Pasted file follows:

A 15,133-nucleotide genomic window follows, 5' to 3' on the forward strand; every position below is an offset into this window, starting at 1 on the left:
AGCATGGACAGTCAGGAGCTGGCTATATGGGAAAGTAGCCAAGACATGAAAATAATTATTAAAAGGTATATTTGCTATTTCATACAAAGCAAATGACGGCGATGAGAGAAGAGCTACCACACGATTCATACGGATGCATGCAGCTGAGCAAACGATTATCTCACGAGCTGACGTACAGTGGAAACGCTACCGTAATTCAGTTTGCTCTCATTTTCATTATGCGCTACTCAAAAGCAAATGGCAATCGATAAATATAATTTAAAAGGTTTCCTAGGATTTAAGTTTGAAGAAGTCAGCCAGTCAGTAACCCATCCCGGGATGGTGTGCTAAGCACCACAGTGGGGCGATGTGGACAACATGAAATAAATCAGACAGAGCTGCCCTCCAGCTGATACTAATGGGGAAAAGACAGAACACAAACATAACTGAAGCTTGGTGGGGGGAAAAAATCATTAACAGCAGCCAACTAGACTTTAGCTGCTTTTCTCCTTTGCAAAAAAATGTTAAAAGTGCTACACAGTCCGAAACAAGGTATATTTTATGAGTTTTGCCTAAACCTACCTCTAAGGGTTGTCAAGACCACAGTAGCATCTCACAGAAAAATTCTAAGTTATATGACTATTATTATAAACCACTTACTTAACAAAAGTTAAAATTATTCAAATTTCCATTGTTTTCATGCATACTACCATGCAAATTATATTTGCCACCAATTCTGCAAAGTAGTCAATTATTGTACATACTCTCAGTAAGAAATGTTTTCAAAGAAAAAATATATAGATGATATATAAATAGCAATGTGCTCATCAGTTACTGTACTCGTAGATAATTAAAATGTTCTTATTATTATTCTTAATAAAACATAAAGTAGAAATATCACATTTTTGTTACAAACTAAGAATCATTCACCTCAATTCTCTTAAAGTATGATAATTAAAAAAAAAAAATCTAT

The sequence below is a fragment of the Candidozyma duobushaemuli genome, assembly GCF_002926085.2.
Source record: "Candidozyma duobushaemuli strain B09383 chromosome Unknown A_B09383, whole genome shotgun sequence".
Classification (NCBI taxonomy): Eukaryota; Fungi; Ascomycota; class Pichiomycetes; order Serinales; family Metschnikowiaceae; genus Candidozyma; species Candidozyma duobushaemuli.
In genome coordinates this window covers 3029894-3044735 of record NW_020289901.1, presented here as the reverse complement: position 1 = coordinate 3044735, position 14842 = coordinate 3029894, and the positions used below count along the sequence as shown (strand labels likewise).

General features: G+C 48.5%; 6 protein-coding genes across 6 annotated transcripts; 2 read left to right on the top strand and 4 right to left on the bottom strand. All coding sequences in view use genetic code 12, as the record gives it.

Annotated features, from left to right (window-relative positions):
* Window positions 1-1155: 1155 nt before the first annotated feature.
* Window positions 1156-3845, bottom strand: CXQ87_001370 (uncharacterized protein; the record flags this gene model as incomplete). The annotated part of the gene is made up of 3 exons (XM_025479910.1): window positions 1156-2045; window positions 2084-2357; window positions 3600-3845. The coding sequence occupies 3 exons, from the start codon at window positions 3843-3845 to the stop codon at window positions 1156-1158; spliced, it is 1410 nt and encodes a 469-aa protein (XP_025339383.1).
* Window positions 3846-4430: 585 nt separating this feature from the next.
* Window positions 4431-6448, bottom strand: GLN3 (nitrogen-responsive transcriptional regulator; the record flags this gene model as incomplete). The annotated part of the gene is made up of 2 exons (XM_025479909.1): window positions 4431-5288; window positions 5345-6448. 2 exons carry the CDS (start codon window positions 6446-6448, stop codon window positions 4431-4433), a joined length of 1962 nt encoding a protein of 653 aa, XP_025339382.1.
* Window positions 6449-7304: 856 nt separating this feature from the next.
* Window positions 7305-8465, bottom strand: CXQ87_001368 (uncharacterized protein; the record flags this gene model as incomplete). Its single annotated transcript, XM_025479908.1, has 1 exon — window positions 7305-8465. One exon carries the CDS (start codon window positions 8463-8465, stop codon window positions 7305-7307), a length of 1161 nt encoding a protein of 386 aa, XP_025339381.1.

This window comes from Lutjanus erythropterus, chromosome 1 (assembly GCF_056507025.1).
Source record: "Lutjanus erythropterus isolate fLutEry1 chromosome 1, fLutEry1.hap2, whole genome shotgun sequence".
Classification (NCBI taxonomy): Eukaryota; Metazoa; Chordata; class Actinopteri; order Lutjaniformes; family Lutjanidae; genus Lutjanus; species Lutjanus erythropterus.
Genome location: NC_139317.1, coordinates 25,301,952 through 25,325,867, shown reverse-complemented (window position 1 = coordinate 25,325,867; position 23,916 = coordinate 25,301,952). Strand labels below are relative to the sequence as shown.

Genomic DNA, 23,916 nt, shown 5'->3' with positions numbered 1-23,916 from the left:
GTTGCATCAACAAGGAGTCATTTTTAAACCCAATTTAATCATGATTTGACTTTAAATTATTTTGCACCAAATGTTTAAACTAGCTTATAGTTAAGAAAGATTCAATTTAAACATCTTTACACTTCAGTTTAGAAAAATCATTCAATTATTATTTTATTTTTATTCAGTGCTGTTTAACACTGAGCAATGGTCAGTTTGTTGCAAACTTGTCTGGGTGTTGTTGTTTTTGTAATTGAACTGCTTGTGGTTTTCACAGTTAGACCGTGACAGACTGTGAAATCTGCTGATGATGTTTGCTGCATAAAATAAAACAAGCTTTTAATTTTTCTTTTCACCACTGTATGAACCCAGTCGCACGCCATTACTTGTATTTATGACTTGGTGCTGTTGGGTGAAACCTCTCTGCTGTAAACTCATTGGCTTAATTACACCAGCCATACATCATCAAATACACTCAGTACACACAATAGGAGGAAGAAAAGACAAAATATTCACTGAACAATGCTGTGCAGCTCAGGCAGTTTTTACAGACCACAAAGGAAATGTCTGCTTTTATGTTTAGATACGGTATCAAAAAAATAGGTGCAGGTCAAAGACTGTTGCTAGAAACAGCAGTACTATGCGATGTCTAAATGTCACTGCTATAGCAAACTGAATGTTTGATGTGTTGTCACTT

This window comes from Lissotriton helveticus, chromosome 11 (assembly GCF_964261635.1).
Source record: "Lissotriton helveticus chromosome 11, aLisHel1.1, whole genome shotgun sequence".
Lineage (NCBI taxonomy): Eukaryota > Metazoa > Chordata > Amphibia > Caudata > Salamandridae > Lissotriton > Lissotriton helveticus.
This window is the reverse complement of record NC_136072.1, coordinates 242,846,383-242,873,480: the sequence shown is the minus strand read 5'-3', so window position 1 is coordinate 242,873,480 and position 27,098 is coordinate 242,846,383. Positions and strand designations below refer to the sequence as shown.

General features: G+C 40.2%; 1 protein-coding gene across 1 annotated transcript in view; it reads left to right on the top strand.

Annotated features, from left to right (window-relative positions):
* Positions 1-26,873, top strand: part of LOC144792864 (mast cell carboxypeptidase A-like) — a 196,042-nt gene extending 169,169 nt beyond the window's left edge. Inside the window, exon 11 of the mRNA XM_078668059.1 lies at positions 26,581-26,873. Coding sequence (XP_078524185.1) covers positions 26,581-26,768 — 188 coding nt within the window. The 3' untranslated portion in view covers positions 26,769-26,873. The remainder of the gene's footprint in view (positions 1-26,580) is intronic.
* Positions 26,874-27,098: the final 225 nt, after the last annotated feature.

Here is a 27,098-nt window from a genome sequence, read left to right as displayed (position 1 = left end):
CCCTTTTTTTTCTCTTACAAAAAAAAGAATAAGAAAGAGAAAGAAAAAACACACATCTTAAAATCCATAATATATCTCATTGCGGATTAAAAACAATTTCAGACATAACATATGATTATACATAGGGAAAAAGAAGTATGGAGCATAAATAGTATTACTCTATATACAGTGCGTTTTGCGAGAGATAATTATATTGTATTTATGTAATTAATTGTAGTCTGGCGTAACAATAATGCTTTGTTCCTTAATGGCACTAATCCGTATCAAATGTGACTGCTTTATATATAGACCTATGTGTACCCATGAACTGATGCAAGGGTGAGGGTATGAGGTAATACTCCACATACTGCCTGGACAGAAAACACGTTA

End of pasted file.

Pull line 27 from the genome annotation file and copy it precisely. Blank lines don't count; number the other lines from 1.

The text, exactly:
* Positions 1-26,873, top strand: part of LOC144792864 (mast cell carboxypeptidase A-like) — a 196,042-nt gene extending 169,169 nt beyond the window's left edge. Inside the window, exon 11 of the mRNA XM_078668059.1 lies at positions 26,581-26,873. Coding sequence (XP_078524185.1) covers positions 26,581-26,768 — 188 coding nt within the window. The 3' untranslated portion in view covers positions 26,769-26,873. The remainder of the gene's footprint in view (positions 1-26,580) is intronic.